In his work, Kentridge erases and alters a single, stable drawing while recording the changes with stop-motion camera work. He modifies the drawing slightly and adjusts the images gradually, depending on what he sees behind the camera, to create a motion. Kentridge talks about the flexibility of charcoal used in his drawings and sketches and the versatility of his composition to develop animated films. “You can change charcoal as quickly as you can change your mind. One can take a drawing and with one brush it just disappears. So there’s flexibility in it as well as a kind of granularity that I really like,” he said.
Kentridge’s studio is essential in his creative process as a “vital physical and psychic space” where the charcoal drawings are made and the animated films are edited. Using a metaphor, the artist describes his studio as “a kind of expansion of one’s head where instead of a synapse or a thought travelling three centimeters from one part of the brain to another, it’s the eight meters walk across the studio from one drawing to another image.”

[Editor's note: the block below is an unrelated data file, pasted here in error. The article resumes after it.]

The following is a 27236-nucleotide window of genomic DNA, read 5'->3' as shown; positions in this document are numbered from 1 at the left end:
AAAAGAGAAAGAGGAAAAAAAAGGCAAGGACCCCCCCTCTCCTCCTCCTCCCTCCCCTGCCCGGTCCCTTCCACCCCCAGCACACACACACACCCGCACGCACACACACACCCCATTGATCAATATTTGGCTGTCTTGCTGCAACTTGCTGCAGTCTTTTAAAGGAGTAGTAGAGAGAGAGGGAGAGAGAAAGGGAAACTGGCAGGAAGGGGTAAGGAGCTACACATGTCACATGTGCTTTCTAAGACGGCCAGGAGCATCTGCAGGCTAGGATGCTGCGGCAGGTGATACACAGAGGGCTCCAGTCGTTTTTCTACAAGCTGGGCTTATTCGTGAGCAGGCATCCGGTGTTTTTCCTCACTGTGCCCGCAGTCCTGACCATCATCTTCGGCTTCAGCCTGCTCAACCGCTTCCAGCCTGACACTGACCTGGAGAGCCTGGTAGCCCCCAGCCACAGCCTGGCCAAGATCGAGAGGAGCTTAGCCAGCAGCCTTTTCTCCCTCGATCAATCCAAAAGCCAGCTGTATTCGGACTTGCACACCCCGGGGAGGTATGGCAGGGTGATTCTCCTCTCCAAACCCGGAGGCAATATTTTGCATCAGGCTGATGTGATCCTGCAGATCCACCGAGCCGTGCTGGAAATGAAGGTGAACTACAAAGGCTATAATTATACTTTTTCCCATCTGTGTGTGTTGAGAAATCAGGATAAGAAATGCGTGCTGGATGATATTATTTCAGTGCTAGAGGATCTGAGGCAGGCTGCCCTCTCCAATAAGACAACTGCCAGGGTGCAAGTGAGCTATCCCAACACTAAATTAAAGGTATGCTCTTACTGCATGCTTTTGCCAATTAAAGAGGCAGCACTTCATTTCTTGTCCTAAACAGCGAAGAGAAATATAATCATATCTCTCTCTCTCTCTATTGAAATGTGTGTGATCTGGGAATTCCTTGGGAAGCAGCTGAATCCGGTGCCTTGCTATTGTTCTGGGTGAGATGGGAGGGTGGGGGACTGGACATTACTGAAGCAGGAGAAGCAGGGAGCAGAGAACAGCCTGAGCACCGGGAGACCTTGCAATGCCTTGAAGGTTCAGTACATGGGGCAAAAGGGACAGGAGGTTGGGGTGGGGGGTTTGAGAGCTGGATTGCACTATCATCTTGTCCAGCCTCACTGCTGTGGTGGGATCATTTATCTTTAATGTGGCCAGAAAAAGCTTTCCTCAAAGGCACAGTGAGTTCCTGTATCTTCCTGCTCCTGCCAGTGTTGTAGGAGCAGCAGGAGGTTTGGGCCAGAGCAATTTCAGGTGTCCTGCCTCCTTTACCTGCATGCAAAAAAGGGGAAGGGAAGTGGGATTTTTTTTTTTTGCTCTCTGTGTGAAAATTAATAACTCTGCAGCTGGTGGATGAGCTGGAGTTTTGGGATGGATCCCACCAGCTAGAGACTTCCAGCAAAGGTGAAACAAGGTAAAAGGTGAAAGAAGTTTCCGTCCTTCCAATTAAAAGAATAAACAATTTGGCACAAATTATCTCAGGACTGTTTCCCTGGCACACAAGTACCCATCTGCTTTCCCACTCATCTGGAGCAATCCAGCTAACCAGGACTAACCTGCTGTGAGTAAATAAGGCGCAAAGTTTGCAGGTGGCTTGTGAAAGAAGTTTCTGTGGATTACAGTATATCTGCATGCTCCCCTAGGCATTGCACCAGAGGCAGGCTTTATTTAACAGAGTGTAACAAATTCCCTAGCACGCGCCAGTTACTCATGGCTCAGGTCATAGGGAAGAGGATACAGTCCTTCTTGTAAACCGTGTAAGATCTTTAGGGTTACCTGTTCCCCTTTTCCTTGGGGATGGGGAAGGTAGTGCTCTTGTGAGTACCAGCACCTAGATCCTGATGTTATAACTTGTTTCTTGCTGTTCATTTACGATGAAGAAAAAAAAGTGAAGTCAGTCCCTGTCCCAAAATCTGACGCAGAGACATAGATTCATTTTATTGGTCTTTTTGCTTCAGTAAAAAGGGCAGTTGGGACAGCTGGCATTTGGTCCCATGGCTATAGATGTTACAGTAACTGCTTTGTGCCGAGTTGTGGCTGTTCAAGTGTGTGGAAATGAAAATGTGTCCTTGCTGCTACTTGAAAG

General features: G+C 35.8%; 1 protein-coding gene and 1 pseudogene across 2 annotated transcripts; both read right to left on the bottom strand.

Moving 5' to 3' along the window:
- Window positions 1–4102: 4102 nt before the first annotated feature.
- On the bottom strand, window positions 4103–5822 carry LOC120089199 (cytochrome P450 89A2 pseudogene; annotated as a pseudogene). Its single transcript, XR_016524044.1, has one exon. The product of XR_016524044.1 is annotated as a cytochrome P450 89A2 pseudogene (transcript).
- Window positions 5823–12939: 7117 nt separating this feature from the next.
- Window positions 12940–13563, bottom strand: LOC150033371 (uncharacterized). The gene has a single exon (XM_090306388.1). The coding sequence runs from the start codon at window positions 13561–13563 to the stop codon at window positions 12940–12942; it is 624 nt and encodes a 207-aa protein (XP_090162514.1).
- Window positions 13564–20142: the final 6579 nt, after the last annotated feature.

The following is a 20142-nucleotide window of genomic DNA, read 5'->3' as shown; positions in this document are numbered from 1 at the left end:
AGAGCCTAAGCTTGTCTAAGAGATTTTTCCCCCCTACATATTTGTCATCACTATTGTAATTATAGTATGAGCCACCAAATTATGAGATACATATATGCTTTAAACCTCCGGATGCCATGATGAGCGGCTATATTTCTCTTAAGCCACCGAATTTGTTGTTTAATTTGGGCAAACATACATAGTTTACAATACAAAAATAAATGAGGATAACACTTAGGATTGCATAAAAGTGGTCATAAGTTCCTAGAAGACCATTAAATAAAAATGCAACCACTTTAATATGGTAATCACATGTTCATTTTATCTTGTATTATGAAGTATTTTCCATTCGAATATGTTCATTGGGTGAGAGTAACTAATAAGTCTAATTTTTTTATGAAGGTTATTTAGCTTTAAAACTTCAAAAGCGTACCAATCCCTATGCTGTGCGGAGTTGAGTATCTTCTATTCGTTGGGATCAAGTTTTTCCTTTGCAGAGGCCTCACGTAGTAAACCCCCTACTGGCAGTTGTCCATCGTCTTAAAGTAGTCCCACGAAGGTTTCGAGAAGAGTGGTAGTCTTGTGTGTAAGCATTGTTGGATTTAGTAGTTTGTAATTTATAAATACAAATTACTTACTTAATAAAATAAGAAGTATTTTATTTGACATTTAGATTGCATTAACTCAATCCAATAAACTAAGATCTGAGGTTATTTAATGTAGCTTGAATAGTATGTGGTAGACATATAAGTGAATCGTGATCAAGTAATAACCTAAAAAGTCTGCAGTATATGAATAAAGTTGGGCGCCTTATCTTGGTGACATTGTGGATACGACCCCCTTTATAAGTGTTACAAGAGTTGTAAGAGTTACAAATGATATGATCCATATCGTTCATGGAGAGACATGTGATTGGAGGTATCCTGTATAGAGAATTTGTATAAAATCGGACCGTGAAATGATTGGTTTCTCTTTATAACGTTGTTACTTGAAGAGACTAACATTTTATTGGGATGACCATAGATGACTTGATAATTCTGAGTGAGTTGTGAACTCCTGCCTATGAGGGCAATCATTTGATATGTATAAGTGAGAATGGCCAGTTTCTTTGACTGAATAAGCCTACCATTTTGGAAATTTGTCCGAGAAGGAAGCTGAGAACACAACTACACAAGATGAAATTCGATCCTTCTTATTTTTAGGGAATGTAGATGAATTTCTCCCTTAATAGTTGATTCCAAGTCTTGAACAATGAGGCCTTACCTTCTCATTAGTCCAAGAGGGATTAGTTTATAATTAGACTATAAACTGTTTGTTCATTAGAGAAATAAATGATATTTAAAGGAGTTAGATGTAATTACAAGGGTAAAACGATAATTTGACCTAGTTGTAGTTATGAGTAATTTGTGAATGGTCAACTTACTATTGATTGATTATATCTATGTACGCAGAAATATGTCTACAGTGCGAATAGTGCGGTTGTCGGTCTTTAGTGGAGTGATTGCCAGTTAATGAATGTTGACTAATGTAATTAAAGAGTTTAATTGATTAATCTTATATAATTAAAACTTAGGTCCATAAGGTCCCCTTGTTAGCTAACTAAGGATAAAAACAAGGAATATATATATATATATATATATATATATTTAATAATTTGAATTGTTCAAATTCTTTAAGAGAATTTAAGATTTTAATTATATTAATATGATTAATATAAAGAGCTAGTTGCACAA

William Kentridge was born in 1955 in Johannesburg, South Africa where he currently lives and works. He studied Politics at the University of Witwatersrand and Fine Arts at the Johannesburg Art Foundation in the 1970s. He worked as an actor, playwright, and theatrical director, and studied mime and theatre in Paris in the early 1980s. His interest in the visual arts stemmed from its connection with the theatrical arts. Kentridge has also been active in the performing arts, creating innovative stage design of well-known operas.